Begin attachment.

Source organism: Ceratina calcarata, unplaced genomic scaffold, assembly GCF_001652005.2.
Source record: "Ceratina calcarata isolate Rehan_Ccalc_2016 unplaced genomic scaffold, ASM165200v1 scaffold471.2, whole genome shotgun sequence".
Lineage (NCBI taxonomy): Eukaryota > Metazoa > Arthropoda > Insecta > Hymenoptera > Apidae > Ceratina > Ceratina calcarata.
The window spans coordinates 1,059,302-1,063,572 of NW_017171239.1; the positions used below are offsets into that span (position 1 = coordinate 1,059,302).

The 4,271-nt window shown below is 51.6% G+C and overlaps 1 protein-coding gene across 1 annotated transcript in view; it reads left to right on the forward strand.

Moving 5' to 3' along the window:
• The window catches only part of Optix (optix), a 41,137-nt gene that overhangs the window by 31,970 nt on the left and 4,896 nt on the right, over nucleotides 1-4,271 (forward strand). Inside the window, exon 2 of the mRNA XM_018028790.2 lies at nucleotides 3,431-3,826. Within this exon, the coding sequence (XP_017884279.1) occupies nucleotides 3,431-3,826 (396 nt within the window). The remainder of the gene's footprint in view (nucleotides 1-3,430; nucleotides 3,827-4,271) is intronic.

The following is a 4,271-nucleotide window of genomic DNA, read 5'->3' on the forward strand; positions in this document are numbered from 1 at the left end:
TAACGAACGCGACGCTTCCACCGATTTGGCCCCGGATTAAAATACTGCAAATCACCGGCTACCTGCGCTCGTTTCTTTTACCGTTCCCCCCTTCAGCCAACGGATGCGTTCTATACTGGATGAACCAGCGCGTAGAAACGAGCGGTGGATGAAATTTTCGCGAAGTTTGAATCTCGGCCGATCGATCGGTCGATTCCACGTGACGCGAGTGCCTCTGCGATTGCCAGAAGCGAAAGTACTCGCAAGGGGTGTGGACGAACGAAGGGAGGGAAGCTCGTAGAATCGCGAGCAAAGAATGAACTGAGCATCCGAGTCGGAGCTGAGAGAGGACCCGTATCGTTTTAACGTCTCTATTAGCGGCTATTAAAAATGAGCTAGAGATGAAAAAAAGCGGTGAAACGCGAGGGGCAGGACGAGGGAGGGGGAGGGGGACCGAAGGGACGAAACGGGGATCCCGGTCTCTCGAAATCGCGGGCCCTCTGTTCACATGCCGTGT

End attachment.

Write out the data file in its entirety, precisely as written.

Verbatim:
Source organism: Ceratina calcarata, unplaced genomic scaffold, assembly GCF_001652005.2.
Source record: "Ceratina calcarata isolate Rehan_Ccalc_2016 unplaced genomic scaffold, ASM165200v1 scaffold471.2, whole genome shotgun sequence".
Lineage (NCBI taxonomy): Eukaryota > Metazoa > Arthropoda > Insecta > Hymenoptera > Apidae > Ceratina > Ceratina calcarata.
The window spans coordinates 1,059,302-1,063,572 of NW_017171239.1; the positions used below are offsets into that span (position 1 = coordinate 1,059,302).

The 4,271-nt window shown below is 51.6% G+C and overlaps 1 protein-coding gene across 1 annotated transcript in view; it reads left to right on the forward strand.

Moving 5' to 3' along the window:
• The window catches only part of Optix (optix), a 41,137-nt gene that overhangs the window by 31,970 nt on the left and 4,896 nt on the right, over nucleotides 1-4,271 (forward strand). Inside the window, exon 2 of the mRNA XM_018028790.2 lies at nucleotides 3,431-3,826. Within this exon, the coding sequence (XP_017884279.1) occupies nucleotides 3,431-3,826 (396 nt within the window). The remainder of the gene's footprint in view (nucleotides 1-3,430; nucleotides 3,827-4,271) is intronic.

The following is a 4,271-nucleotide window of genomic DNA, read 5'->3' on the forward strand; positions in this document are numbered from 1 at the left end:
TAACGAACGCGACGCTTCCACCGATTTGGCCCCGGATTAAAATACTGCAAATCACCGGCTACCTGCGCTCGTTTCTTTTACCGTTCCCCCCTTCAGCCAACGGATGCGTTCTATACTGGATGAACCAGCGCGTAGAAACGAGCGGTGGATGAAATTTTCGCGAAGTTTGAATCTCGGCCGATCGATCGGTCGATTCCACGTGACGCGAGTGCCTCTGCGATTGCCAGAAGCGAAAGTACTCGCAAGGGGTGTGGACGAACGAAGGGAGGGAAGCTCGTAGAATCGCGAGCAAAGAATGAACTGAGCATCCGAGTCGGAGCTGAGAGAGGACCCGTATCGTTTTAACGTCTCTATTAGCGGCTATTAAAAATGAGCTAGAGATGAAAAAAAGCGGTGAAACGCGAGGGGCAGGACGAGGGAGGGGGAGGGGGACCGAAGGGACGAAACGGGGATCCCGGTCTCTCGAAATCGCGGGCCCTCTGTTCACATGCCGTGT